points for you and your work. If visitors refer to a particular image
then their critique might be worthy of adding to the page that the
picture is on. That way other observers can get to read observations
coming from different points of view. Of course, if a visitor does not
want to be influenced - then they can just simply ignore anything that is
written. However, others may well find such additional information from
the "man-in-the-street" helpful to them as they try to assimilate what
they see. What is written will be of far greater value to them - and to
you the artist in may other areas too. And if you are trying to sell your
work then a timely encouraging comment from a third party might persuade
an otherwise hesitant buyer into making that sort after commitment.

Now from the visitors point of view ...

It is a truly wonderful thing to be "touched" by a piece of art in a
gallery. When ever I have found myself slowly being drawn into a painting
I immediately want to verbalize what I am receiving - I might want to
shout or laugh loudly ... but more likely I would want to put down in
writing a description of what I am seeing, what I am feeling, and what
kind of inspiration I might begin to cultivate ... and what intention I
might want to start getting in motion (which is why I always carry a
notepad around with me).

So I would encourage, even exhort, the viewer not to just take a back
step and move on to another picture. But rather I want them to commit
their thoughts, frustrations, emotions, decisions, resolutions ...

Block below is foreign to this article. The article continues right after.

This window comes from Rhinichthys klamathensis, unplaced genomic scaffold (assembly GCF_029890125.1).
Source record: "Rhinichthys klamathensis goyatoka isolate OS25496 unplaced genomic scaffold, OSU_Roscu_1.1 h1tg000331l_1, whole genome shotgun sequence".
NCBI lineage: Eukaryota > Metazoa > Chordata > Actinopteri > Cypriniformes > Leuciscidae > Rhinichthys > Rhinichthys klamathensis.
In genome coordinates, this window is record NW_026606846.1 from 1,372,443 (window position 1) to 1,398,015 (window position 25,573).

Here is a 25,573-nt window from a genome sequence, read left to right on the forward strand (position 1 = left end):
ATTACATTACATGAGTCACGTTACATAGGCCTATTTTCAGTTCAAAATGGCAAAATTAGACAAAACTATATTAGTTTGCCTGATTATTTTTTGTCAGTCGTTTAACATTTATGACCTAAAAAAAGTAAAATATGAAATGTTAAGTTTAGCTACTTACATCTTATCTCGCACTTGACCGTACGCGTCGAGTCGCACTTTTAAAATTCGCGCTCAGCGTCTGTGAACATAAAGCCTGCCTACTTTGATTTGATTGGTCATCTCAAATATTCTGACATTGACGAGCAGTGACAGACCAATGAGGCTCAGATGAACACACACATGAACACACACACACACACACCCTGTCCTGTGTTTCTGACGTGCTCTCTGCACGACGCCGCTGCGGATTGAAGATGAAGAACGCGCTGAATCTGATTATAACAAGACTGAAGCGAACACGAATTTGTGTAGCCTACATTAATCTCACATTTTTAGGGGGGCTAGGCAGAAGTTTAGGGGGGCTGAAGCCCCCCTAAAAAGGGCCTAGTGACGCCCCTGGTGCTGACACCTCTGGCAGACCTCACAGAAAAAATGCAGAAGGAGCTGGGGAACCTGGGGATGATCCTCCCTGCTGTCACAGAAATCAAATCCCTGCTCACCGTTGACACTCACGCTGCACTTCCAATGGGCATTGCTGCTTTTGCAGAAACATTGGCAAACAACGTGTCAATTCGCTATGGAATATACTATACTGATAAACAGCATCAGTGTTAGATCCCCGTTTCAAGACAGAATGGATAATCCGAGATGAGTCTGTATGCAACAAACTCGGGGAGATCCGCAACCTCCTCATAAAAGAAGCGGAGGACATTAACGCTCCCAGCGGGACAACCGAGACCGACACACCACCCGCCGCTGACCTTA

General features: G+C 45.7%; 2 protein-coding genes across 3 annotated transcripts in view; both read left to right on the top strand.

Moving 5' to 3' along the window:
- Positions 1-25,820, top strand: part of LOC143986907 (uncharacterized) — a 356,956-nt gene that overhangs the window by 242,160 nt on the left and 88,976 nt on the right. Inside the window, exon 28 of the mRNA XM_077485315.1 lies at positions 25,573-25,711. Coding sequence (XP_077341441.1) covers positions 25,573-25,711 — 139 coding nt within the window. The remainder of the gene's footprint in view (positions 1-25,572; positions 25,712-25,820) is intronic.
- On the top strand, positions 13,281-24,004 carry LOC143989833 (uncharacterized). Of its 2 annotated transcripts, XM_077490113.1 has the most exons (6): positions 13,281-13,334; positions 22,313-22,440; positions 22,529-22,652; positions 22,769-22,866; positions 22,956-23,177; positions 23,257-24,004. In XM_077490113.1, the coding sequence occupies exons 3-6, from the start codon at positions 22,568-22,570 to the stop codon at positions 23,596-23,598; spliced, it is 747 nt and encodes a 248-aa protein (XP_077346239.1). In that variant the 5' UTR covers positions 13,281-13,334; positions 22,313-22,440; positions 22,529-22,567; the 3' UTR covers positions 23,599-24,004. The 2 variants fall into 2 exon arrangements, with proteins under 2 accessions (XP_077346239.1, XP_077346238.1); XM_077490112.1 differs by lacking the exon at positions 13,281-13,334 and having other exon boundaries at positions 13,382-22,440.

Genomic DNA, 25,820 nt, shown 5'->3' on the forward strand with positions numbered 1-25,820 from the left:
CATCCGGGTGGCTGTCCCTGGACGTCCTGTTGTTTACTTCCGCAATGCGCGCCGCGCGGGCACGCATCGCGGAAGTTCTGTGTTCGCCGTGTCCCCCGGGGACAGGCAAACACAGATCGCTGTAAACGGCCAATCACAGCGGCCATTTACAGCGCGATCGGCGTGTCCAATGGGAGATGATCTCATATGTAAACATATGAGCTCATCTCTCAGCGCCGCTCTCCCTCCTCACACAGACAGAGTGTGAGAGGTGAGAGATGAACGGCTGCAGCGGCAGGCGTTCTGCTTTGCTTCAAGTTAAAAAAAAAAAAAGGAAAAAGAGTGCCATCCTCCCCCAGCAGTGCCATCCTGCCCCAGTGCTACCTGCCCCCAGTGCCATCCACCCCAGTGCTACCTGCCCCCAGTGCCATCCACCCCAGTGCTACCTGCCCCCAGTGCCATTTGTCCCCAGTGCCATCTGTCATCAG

anything which has come directly from looking at a piece of art, commit
these to paper - find the visitors book and, if necessary, fill it with
your reactions to the work. By doing this the visitor is rightly placing
themselves into the "experts" chair. So any thoughts and points of view
are worthy of note. If you have a view on a piece of work then it should
be heard.

It is the same - or should be - when visiting a website. In fact it can
be easier to make an anonymous comment on the internet. A lot of sites
give you the opportunity to make a comment without having to give your
name, email address - or any information other than the words you want to
type. So if you are that sort of person then don't be afraid but try to
get into the habit of writing down your views. You might actually WANT to
reveal who you are or put down your area of expertise ... be it the
university professor or the "public highway hygiene technician" ...
because what you say matters ... whoever you are.

What will happen here is that as comments are made and attached to a work
others will read them and, having viewed the piece themselves, they will
make their own point of view whether for or against other comments ...
and the work will gain its own merit from what is said.

So while the top artists are busy vying for that hallowed multi-
millionaire-and-totally-famous-artists kind of place - the rest of us can
get on and work, and receive a much more valuable encouragement ... that
of the humble, if not down-to-earth, endorsements from our fellow human
beings.

Don't be afraid ... be truthful ... tell it like it is ... and watch what
happens.

				
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posted:1/23/2011